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About the Author
Le Clezio has been writing since age seven; his first work was a book about the sea. After majoring in French literature, he became well-known at age 23 with the publication of his first novel, Le Proces-Verbal (The Interrogation), which was shortlisted for the Prix Goncourt and for which he was awarded the Prix Renaudot in 1963.
Since then he has published about 30 books, including short stories, novels, essays, two translations on the subject of Native American mythology, countless prefaces and reviews as well as a few contributions to collective publications. In addition he is the author of several children's books.
From 1963 to 1975 Le Clezio explored themes like insanity, language, writing and devoted himself to formal experimentation in the wake of such contemporaries as Georges Perec or Michel Butor. Le Clezio's public image was that of an innovator and a rebel, drawing praise from Michel Foucault and Gilles Deleuze.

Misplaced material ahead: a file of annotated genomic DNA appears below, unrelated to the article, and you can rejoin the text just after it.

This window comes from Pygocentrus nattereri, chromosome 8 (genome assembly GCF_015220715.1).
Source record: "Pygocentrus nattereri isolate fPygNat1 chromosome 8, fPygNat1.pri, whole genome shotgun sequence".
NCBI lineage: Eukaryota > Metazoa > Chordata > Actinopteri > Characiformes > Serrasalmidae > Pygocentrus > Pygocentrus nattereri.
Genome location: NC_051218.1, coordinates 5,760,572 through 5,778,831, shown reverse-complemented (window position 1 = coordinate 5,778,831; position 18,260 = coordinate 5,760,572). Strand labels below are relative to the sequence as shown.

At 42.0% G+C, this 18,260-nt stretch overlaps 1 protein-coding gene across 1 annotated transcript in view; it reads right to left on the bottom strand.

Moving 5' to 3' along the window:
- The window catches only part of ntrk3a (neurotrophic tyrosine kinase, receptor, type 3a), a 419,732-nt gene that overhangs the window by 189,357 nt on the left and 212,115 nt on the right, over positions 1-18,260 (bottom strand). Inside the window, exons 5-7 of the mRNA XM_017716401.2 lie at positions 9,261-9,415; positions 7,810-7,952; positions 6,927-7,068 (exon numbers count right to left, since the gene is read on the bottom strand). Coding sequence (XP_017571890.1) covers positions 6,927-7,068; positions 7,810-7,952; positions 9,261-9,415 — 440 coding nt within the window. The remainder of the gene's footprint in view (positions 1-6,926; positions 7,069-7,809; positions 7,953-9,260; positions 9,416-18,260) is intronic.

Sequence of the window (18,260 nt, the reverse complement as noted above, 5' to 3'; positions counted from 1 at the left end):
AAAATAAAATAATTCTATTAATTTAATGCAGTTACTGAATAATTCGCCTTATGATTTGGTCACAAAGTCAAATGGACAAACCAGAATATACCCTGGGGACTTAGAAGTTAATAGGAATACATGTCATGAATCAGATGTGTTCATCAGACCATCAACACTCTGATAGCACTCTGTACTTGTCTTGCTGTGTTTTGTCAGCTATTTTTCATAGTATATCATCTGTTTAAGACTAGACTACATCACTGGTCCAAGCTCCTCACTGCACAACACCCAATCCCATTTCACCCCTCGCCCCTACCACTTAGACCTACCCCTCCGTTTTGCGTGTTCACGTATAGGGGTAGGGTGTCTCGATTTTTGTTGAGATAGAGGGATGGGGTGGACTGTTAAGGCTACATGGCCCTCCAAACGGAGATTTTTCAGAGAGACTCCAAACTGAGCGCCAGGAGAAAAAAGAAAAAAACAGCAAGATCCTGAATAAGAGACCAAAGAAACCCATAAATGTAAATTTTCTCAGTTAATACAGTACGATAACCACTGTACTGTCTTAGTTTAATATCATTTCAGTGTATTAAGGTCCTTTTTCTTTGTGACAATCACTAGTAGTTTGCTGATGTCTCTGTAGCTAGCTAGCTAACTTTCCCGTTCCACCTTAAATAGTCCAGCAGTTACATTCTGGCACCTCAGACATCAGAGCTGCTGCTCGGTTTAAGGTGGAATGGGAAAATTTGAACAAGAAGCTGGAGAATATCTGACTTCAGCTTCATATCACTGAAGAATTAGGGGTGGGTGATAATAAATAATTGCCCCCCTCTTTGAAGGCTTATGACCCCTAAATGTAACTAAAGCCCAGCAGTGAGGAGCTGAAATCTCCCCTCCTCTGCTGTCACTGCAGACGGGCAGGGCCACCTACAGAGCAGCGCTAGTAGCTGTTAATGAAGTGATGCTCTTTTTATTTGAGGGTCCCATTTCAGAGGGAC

In the late 1970s Le Clezio's style underwent a drastic change; he abandoned experimentation, and the mood of his novels became less tormented as he broached themes like childhood, adolescence, and traveling, which attracted a broader, more popular audience. In 1980 Le Clezio was the first winner of the newly created grand prix Paul Morand, awarded to Desert by the Academie francaise.
In 1994 a survey conducted by the French literary magazine Lire showed that 13% of the readers considered him to be the greatest living French language writer.
He was awarded the Nobel Prize in Literature in 2008. Other French citizens to receive the prize include Gao Xingjian in 2000; he is the first French-language writer to win since Claude Simon in 1985. The Swedish Academy, in announcing the award, called Le Clezio an author of new departures, poetic adventure and sensual ecstasy, explorer of a humanity beyond and below the reigning civilization.
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